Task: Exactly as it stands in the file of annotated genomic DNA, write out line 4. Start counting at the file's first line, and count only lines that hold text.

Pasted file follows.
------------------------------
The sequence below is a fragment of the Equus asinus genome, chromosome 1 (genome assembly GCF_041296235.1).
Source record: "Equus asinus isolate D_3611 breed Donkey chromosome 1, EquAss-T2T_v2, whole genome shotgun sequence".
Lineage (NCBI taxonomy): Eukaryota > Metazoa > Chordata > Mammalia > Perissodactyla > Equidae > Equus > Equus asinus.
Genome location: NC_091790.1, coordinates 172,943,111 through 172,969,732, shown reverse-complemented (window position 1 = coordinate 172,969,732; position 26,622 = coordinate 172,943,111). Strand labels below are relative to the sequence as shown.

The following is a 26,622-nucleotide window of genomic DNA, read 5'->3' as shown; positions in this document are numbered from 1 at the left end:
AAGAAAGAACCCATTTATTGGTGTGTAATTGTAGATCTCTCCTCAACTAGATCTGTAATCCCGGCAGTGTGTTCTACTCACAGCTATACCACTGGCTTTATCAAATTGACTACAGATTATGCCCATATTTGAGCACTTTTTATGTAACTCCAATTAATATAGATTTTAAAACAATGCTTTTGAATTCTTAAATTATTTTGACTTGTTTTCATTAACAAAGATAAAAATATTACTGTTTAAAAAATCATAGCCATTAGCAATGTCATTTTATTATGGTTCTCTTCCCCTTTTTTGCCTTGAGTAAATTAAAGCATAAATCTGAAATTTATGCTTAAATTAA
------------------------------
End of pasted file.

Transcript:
Genome location: NC_091790.1, coordinates 172,943,111 through 172,969,732, shown reverse-complemented (window position 1 = coordinate 172,969,732; position 26,622 = coordinate 172,943,111). Strand labels below are relative to the sequence as shown.